The Edgefield Hotel seems to be sleeping now, with its new window treatments. These closures were given the windows as a protection from any falling pieces.
Like the Phoenix, it has risen up from disrepair (not quite ashes) several times, and with its new windows the building seems to be sleeping, waiting for the next renewal.
In years past it was a hotel for overnight guests, a meeting place for the community, and a place for some to take rooms for a while. There were also businesses in the lower front areas. In the 30s and 40s there was a funeral home storefront and a beauty shop.
One of the owners during this time was Strom Thurmond, the late Governor and Senator. In 1963 it came under new ownership and was completely redecorated. The brick building behind it was built to handle the veterans who resided there and on the second floor above the entrance and lobby resided some of the distinguished ladies of Edgefield.
In 2007, the hotel was sold to Plantation House LLC, which gutted it with promise of a restored building. Now a nonprofit group, the Civic League, is working toward ownership.
The Civic League is an organization that has been active in Edgefield since 1928, with a mission “to promote the Town of Edgefield.” The Civic League also has under its direction the Tompkins Library and Welcome Center, and is working valiantly to raise funds for a roof for the library building as well as the salary of the library director, Tonya Browder Guy. In years past the County Government allotted some funds for the League as a way to help with their expenses, but a turn in the tide of leadership has brought an end to that funding.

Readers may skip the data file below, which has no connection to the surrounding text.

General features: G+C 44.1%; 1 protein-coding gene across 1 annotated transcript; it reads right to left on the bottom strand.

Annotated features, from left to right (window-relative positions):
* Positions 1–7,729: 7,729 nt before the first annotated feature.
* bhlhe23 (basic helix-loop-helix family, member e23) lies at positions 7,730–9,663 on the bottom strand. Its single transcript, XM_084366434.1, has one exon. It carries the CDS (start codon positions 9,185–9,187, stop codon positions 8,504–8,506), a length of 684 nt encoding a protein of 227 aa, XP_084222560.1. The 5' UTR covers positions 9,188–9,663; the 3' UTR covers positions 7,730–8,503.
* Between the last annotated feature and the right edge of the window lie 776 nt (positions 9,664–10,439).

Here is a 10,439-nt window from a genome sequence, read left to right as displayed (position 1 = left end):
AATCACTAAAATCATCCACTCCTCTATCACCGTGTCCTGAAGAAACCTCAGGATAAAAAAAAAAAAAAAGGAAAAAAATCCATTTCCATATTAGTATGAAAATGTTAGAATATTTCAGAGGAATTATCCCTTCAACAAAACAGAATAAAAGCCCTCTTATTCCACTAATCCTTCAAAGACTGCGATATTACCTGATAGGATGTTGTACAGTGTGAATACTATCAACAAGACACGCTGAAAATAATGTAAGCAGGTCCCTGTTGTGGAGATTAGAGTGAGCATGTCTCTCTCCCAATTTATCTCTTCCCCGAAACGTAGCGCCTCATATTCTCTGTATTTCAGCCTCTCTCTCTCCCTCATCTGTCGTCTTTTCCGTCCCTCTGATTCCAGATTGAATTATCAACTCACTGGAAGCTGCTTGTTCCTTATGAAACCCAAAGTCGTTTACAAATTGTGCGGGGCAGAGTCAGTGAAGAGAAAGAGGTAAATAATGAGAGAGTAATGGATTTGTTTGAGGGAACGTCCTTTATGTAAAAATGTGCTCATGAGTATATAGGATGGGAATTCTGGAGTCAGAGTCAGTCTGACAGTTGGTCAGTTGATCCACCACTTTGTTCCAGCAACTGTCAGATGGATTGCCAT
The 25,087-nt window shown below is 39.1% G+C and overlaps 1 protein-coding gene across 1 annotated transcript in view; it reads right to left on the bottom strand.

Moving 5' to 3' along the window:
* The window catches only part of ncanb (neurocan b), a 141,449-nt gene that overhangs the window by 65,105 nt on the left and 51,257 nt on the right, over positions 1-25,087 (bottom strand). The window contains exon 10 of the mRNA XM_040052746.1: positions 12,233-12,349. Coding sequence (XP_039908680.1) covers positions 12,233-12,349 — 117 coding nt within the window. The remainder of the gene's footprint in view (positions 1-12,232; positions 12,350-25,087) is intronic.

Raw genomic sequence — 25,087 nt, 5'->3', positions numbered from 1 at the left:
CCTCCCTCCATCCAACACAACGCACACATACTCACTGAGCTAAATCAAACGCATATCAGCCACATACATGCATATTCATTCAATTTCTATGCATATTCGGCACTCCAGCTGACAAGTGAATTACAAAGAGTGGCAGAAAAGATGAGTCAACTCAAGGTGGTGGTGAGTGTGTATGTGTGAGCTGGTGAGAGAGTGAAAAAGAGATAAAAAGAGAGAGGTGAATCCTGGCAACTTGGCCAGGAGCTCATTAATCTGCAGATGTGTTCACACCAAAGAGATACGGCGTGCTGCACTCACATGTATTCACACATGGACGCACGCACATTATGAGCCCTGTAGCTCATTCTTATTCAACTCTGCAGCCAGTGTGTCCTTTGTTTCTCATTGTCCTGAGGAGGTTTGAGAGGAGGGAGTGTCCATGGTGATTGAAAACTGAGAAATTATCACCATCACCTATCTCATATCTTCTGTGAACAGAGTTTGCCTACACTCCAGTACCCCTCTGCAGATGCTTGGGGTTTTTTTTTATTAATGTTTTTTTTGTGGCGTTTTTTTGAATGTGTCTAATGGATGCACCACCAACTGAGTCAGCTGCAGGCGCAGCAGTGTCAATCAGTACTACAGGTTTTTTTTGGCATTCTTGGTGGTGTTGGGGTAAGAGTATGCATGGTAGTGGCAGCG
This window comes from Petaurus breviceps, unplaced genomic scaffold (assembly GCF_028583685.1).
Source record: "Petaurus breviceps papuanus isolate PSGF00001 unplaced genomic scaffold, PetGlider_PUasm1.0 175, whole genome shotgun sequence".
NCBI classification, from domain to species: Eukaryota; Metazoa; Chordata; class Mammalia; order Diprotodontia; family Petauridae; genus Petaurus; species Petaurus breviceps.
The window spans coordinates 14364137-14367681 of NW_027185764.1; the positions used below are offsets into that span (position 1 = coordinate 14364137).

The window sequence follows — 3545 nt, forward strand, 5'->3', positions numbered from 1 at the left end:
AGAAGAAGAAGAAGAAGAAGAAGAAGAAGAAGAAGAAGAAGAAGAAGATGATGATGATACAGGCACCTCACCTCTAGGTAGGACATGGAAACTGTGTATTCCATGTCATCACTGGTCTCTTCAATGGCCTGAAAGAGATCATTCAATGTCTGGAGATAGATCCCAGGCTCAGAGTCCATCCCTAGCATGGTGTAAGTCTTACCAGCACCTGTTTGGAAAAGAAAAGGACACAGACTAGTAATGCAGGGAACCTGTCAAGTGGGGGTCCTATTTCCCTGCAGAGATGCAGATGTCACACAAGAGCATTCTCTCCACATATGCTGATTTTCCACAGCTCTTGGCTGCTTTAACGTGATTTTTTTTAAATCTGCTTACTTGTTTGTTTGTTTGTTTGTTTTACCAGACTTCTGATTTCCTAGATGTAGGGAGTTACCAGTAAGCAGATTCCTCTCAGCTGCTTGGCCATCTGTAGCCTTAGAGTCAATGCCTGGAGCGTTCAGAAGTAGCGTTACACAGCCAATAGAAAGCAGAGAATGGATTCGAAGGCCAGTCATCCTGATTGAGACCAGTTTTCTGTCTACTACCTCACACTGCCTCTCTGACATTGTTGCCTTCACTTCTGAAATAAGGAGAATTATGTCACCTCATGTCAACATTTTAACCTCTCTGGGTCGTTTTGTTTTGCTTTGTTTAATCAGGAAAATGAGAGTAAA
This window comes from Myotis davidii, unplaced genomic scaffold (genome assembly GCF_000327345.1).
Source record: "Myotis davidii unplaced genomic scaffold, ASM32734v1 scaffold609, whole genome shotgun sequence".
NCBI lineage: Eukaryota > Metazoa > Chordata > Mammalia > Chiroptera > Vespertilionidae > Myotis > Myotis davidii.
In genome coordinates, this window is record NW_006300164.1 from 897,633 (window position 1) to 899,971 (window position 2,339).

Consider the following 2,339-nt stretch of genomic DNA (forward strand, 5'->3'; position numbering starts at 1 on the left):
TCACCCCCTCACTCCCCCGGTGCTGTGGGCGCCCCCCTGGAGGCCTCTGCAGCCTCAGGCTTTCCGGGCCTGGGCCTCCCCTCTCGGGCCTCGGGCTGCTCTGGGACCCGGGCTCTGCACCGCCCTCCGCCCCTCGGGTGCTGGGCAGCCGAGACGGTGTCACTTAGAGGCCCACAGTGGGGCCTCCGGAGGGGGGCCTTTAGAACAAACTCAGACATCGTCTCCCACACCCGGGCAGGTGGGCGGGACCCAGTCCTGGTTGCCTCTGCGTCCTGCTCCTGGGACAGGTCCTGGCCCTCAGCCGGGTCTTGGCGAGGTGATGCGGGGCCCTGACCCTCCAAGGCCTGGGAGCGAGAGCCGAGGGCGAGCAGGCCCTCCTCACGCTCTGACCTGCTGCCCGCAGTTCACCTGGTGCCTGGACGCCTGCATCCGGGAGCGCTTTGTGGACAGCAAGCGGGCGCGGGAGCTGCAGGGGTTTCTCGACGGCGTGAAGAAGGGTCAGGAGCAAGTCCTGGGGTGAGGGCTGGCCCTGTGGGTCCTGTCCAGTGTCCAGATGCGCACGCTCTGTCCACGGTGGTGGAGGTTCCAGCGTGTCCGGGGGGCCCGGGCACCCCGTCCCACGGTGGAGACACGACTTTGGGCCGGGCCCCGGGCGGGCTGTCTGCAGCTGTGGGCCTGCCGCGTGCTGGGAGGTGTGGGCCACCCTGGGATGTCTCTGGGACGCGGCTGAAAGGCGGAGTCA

In spite of struggles, the Civic League is remaining positive about the hotel building. According to one of their spokesmen, they have several committees working and at least one of these groups meets weekly to continue the work of trying to fund a rehabilitation of the building. Their hope is for a hotel that can improve the living environment of the town and be welcoming for guests to the Town of Edgefield.
“There is a lot of talent on the board (working groups),” says the spokesman. “These members are seeking the opportunity to put something there of value for the town and of use to the community” – their goal as they continue working to save the building on the square.